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Format: Hardcover
This wonderful children's novel tells the story of eight year old Princess Irene. Cared for by her nurse Lootie, she lives in a mountain farmhouse while her father rules over the region from a mountain top castle. The local folk work as miners but are beset by the Goblins who inhabit the underground. Irene is saved from the Goblins by Curdie, a thirteen year old miner, and she in turn saves him. The whole thing is told in a pleasant conversational style and is filled with humor, word games, magic, derring-do, and pure wonderment.
George MacDonald, a Congregational minister turned novelist, who seems nearly forgotten now, was one of the seminal figures in the development of Fantasy. His influence on other Fantasy authors is obvious, he was a childhood favorite of JRR Tolkein, who especially liked this book, and C.S. Lewis named him one of his favorite authors. His own stories draw on many of the themes and characters of classical European fairy tales. But where they were often merely horrific and meaningless, MacDonald adds a layer of Christian allegory. Thus, Irene and Curdie are eventually saved by a thread so slender that you can't even see it, but which leads them back to safety, teaching Curdie that you sometimes have to believe in things that you can't see.
The book would be interesting simply as a touchstone of modern fiction, but it stands up well on its own and will delight adults and children alike.
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Format: Paperback
I have two copies of this wonderful book in front of me...the Dover Juvenile Classics edition and the beautiful hardcover by Macmillan. Not only does the Dover edition omit all the sweet pictures, but right from the very first page it omits a sweet exchange between "Mr. Author" and an unnamed interlocutor--reminiscent of the story interruptions by the "real" Christopher Robin and the narrator of the Pooh stories. If something has obviously been cut out right from the first page, I'd bet other passages have been cut out, too. Perhaps this is unabridged from some version of the story, but it is definitely not the most complete text available. Stick to the hardcover or deluxe versions of the text for the real thing.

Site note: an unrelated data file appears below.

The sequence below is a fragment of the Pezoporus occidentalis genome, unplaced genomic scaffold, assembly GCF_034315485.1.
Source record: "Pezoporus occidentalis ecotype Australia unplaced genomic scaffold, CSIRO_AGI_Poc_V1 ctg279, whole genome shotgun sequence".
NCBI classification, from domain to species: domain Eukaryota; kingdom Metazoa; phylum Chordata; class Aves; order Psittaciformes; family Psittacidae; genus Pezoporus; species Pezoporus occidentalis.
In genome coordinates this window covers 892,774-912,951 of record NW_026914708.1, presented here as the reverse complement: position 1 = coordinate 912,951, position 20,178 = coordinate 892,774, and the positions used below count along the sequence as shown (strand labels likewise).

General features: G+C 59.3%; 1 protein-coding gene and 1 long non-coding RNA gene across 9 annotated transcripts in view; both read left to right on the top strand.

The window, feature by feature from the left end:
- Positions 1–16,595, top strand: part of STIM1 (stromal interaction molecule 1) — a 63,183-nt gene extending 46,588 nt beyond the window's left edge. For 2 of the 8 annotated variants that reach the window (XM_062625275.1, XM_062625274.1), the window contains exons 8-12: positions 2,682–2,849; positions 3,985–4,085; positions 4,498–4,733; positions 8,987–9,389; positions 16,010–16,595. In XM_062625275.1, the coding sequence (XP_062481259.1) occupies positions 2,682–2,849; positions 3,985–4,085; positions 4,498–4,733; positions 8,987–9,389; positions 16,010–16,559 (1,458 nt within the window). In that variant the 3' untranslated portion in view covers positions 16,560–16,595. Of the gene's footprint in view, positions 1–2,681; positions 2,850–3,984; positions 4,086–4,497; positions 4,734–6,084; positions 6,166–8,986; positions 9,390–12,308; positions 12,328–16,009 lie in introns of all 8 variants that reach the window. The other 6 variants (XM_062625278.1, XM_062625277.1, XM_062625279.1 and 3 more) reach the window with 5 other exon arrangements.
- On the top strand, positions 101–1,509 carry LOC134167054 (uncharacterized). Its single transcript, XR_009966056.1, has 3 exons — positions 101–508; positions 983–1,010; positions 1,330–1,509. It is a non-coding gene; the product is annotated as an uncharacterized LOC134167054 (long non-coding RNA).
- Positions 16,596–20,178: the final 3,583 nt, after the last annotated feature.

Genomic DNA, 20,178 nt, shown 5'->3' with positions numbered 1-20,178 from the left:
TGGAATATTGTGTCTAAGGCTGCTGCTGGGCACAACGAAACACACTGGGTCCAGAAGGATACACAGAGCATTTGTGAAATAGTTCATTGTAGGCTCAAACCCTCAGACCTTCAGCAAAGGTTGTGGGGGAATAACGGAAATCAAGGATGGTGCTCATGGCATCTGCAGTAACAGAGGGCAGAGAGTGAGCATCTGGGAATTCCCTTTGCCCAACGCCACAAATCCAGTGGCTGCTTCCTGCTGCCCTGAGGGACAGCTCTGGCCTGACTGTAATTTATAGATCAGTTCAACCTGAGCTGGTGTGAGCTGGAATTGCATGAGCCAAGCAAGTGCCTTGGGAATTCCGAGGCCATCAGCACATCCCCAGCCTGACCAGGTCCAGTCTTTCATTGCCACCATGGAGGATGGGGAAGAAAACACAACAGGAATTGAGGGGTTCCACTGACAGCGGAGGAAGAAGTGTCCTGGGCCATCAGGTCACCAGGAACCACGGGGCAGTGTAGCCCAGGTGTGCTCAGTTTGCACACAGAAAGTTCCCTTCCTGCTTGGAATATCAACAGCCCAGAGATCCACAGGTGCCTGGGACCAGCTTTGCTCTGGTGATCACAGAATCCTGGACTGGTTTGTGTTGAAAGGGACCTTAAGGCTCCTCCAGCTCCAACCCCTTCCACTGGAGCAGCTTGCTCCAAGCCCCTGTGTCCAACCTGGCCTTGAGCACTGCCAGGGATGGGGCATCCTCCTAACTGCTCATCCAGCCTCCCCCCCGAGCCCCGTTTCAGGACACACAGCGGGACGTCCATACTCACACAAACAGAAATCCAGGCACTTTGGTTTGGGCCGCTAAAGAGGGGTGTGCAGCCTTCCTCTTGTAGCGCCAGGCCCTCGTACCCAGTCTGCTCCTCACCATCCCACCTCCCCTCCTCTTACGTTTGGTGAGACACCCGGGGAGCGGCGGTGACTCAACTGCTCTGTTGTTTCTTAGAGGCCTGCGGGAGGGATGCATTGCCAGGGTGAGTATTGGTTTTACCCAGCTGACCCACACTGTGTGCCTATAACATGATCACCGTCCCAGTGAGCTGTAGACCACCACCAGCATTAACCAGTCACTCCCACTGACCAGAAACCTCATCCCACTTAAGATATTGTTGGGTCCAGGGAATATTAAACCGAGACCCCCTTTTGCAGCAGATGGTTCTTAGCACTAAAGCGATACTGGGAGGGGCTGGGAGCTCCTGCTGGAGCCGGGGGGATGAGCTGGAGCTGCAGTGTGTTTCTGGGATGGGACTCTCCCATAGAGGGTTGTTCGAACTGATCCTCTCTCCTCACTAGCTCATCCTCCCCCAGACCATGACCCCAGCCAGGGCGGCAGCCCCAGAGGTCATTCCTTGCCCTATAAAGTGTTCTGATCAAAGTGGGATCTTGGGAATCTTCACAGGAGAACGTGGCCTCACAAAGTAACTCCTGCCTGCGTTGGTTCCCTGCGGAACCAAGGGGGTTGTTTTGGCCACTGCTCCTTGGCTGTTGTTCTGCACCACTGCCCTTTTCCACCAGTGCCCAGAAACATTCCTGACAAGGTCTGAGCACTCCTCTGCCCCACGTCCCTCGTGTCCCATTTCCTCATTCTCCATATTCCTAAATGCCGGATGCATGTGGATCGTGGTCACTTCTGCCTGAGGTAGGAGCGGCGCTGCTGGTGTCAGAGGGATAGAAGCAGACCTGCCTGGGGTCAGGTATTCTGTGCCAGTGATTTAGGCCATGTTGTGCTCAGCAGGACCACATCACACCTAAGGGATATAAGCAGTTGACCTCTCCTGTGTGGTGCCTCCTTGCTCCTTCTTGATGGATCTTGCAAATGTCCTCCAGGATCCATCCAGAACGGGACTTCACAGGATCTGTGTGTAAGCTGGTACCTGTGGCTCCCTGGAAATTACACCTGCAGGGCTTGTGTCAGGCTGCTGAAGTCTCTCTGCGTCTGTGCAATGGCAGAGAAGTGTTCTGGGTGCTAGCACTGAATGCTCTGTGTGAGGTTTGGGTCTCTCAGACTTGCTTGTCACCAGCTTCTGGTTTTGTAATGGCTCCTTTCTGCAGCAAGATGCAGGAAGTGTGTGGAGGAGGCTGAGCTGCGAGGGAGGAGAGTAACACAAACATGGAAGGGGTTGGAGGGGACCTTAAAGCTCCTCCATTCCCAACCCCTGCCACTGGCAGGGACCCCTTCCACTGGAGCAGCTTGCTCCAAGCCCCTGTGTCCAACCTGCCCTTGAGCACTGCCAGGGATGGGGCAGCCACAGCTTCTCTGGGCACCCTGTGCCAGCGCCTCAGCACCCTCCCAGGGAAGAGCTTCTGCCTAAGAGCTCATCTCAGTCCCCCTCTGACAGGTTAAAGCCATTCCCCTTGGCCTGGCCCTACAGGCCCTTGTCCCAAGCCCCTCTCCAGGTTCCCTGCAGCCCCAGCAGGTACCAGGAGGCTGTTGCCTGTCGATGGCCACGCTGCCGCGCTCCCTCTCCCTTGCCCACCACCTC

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Format: Paperback
The Princess and the Goblin is a truly delightful tale that is beautifully told by George MacDonald and deserves five stars. But, I will not attempt to review the story itself, for there are such wonderful descriptions and testimonies from other reviewers on this page concerning the content of MacDonald's work. However, I would like to describe the Puffin Classics edition in a little more detail. Please be aware that the Puffin's paperback cover is very soft and not as durable as other paperback covers. As well, the paper quality is rather grainy, which may not hold up well in the years to come. Thus, I have allotted this product four stars. On a positive note, I am pleased that the publishers kept the nostalgic illustrations by Arthur Hughes. Also, this copy has been edited well for typos and simple mistakes. With these particular points in mind, I would like to encourage the potential buyer to consider other editions of the text as well. Everyman's Childrens Library (The Princess and the Goblin (Everyman's Library Children's Classics Series)) has produced a hardback copy, which may be a better choice if the copy is to be given to a child. Also, for the MacDonald researcher or literary student, I would highly recommend the Johannesen edition(The Princess and the Goblin (George Macdonald Original Works)) since it is an authoritative edition. However, when it comes to the price, the Puffin Classics edition can not help but to be rather tempting. I hope these few notes have been helpful - Happy shopping.